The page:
Law Times - Newsmakers

Dec 2011 Newsmakers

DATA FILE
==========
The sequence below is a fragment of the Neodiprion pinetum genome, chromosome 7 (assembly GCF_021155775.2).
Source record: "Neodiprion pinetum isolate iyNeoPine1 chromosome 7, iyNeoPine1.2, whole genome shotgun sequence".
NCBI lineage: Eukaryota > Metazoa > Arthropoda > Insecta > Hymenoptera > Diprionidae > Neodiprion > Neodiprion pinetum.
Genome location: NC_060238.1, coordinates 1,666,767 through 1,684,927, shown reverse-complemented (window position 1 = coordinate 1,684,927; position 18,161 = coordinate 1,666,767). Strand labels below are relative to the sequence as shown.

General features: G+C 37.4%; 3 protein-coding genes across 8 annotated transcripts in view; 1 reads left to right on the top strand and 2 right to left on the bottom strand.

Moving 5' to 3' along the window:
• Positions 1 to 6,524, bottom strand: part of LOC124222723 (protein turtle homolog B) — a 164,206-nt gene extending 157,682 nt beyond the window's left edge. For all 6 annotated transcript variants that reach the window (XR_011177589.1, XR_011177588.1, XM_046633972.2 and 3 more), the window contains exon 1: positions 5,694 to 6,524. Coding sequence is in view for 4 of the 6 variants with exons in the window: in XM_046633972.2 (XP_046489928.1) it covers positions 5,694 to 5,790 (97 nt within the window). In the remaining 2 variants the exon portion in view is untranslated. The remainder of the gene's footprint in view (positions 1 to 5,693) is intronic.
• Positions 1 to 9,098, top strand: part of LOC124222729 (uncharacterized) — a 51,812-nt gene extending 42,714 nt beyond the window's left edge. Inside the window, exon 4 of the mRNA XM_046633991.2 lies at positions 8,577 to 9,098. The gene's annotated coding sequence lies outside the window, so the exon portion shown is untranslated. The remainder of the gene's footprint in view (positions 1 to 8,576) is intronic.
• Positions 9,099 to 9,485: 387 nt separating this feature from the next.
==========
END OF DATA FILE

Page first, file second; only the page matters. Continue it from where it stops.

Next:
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top stories Omnibus bill revamps criminal practice But provinces, lawyers prepared for fight over crime legislation BY KENDYL SEBESTA W ith their long-sought majority finally a reality, the Conservatives intro- duced a controversial crime bill that sparked a backlash from the country's legal community and provincial politicians in Ontario and Quebec. In September, federal Justice Minister Rob Nicholson introduced the omnibus bill that rolled nine pieces of legislation that were not passed in the previous ses- sion of Parliament into one. It proposes changes to several laws and creates new offences in the Criminal Code. The bill includes the previous bill C-16 up that tab." Quebec Justice Minister Jean-Marc Fournier had earlier echoed that sentiment before a House of Commons committee in Ottawa, according to The Canadian Press. "I'm going to tell you, red light, we're not going to pay them, is that clear enough?" he said. But in August, Nicholson brushed off the that would eliminate conditional sentences for serious personal injury crimes and alter the number of offences prosecuted by indictment. In addition, it brings back bill C-4, a law that seeks to create tougher sentences for violent and repeat young offenders while limiting restrictions that prevent the publication of their names. The crime bill comes after the government passed mega-trial legislation in the summer in an attempt to speed up complex and expensive proceedings that have gone on for years. Yet Quebec, Ontario, and a slew of critics in Canada's legal community aren't fully on board with the changes. Many lawyers strongly opposed the measures as unconstitutional and going too far in removing judicial discretion, while the two provinces said they'd refuse to pay for the costs of implementing the bill. "It's easy for the federal government to pass new laws dealing with crime," Ontario Premier Dalton McGuinty told reporters at a press conference in Ottawa in November. "But if there are new costs associated with those laws that have to be borne by taxpayers in the province of Ontario, then I expect that the feds will pick Justice Minister Rob Nicholson brushed off lawyers' criticisms during the Canadian Bar Association conference in August. barrage of criticisms at the Canadian Bar Association's conference in Halifax. "That is our job," he said in defence of mandatory minimum sentences. "We set the guidelines where we believe they are appropriate." Many lawyers, however, aren't buying it. As Toronto criminal lawyer John Rosen told Law Times in September, mandatory mini- mum sentences have been "traditionally a public policy tool in cases such as murder with the aim of stigmatizing the conduct rather than punishing the offender." But, he added: "When you start adding to the list of [minimum] sentences, you start to wonder whether or not we've gone beyond a public policy of trying to stop a certain kind of conduct and we've ventured into the realm of punishment pure and simple." In the meantime, it appears the Conservative government isn't too keen on dragging out the debate on the bill. Last month, it sought to limit debate on it, and Nicholson reiterated his defence of the bill at a County & District Law Presidents' Association event in Toronto around the same time. So while lawyers and the prov- inces might not be happy about the changes, they have little choice. As Law Times columnist Rosalind Conway wrote of the legislation, "Bill C-10 will change the way we practise criminal law." As a result, she urged lawyers to prepare for the changes. "Let none of us be the criminal lawyer who missed telling the client the consequences of a guilty plea and gave bad advice," she wrote. ESTATE WINE AUCTIONS Iron Gate – Private Wine Management is the only private company in Ontario with experience holding successful estate wine auctions. Our rate structure is less than the LCBO Vintages auction. Maximize the return for your estate, simplify the process, choose your own date. Contact us today! Untitled-1 1 2011 top news & newsmakers 13 11-11-17 10:48 AM

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